Medina v. Lewis

Filing 8

ORDER DISMISSING CASE. Signed by Judge Richard Seeborg on 11/15/11. (Attachments: # 1 Appendix Certificate of Service)(cl, COURT STAFF) (Filed on 11/15/2011)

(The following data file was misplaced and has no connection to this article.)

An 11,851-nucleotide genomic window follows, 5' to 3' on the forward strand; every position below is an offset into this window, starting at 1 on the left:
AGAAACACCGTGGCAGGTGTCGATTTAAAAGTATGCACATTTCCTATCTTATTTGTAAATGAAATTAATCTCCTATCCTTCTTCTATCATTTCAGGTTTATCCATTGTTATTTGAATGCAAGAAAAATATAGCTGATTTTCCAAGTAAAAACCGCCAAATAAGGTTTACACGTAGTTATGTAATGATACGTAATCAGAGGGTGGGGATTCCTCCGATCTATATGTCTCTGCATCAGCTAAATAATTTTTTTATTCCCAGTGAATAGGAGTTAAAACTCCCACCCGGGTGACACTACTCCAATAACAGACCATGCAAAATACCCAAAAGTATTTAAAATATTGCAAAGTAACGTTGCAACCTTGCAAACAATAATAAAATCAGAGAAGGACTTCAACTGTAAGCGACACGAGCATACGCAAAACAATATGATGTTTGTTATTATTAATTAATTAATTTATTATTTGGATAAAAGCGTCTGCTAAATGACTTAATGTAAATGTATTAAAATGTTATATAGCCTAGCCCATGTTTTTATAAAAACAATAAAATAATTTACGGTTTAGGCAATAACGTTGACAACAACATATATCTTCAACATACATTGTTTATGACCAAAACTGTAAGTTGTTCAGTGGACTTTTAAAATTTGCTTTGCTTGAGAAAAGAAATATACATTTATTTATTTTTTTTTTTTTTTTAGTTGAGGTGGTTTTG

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1 2 *E-Filed 11/15/11* 3 4 5 6 7 UNITED STATES DISTRICT COURT 8 NORTHERN DISTRICT OF CALIFORNIA 9 SAN FRANCISCO DIVISION United States District Court For the Northern District of California 10 11 FERNANDO MEDINA, 12 No. C 11-3421 RS (PR) Petitioner, ORDER OF DISMISSAL 13 14 15 16 17 v. G.D. LEWIS, Warden, Respondent. / 18 19 This is a federal habeas corpus action filed pursuant to 28 U.S.C. § 2254 by a pro se 20 state prisoner. Petitioner alleges that respondent violated his due process and First 21 Amendment rights consequent to a disciplinary hearing. As a result of the hearing, petitioner 22 was denied canteen privileges for 30 days, and deprived of property and photocopying rights. 23 This action was filed as a petition for writ of habeas corpus, that is, as a challenge to 24 the lawfulness or duration of petitioner’s incarceration. A review of the petition, however, 25 shows that petitioner sets forth claims regarding the treatment he received at the hands of his 26 jailors rather than challenging the lawfulness or duration of his confinement. Therefore, if 27 petitioner prevails here it will not affect the length of his incarceration. This means that his 28 No. C 11-3421 RS (PR) ORDER OF DISMISSAL 1 claim is not the proper subject of a habeas action, but must be brought as a civil rights case 2 under 42 U.S.C. § 1983. See Badea v. Cox, 931 F.2d 573, 574 (9th Cir. 1991) (habeas corpus 3 action proper mechanism for challenging “legality or duration” of confinement; civil rights 4 action proper method for challenging conditions of confinement); Crawford v. Bell, 599 F.2d 5 890, 891–92 & n.1 (9th Cir. 1979) (affirming dismissal of habeas petition on basis that 6 challenges to terms and conditions of confinement must be brought in civil rights complaint). 7 In an appropriate case a habeas petition may be construed as a section 1983 complaint. Wilwording v. Swenson, 404 U.S. 249, 251 (1971). Although the Court may construe a 9 habeas petition as a civil rights action, it is not required to do so. Since the time when the 10 United States District Court For the Northern District of California 8 Wilwording case was decided there have been significant changes in the law. For instance, 11 the filing fee for a habeas petition is five dollars; for civil rights cases, however, the fee is 12 now $350 and under the Prisoner Litigation Reform Act the prisoner is required to pay it, 13 even if granted in forma pauperis status, by way of deductions from income to the prisoner’s 14 trust account. See 28 U.S.C. § 1915(b). A prisoner who might be willing to file a habeas 15 petition for which he or she would not have to pay a filing fee might feel otherwise about a 16 civil rights complaint for which the $350 fee would be deducted from income to his or her 17 prisoner account. Also, a civil rights complaint which is dismissed as malicious, frivolous, or 18 for failure to state a claim would count as a “strike” under 28 U.S.C. § 1915(g), which is not 19 true for habeas cases. 20 In view of these potential pitfalls for petitioner if the Court were to construe the 21 petition as a civil rights complaint, the case will be dismissed without prejudice to petitioner 22 filing a civil rights action if he wishes to do so in light of the above. The Clerk shall enter 23 judgment in favor of respondent, and close the file. 24 IT IS SO ORDERED. 25 DATED: November 15, 2011 RICHARD SEEBORG United States District Judge 26 27 28 2 No. C 11-3421 RS (PR) ORDER OF DISMISSAL

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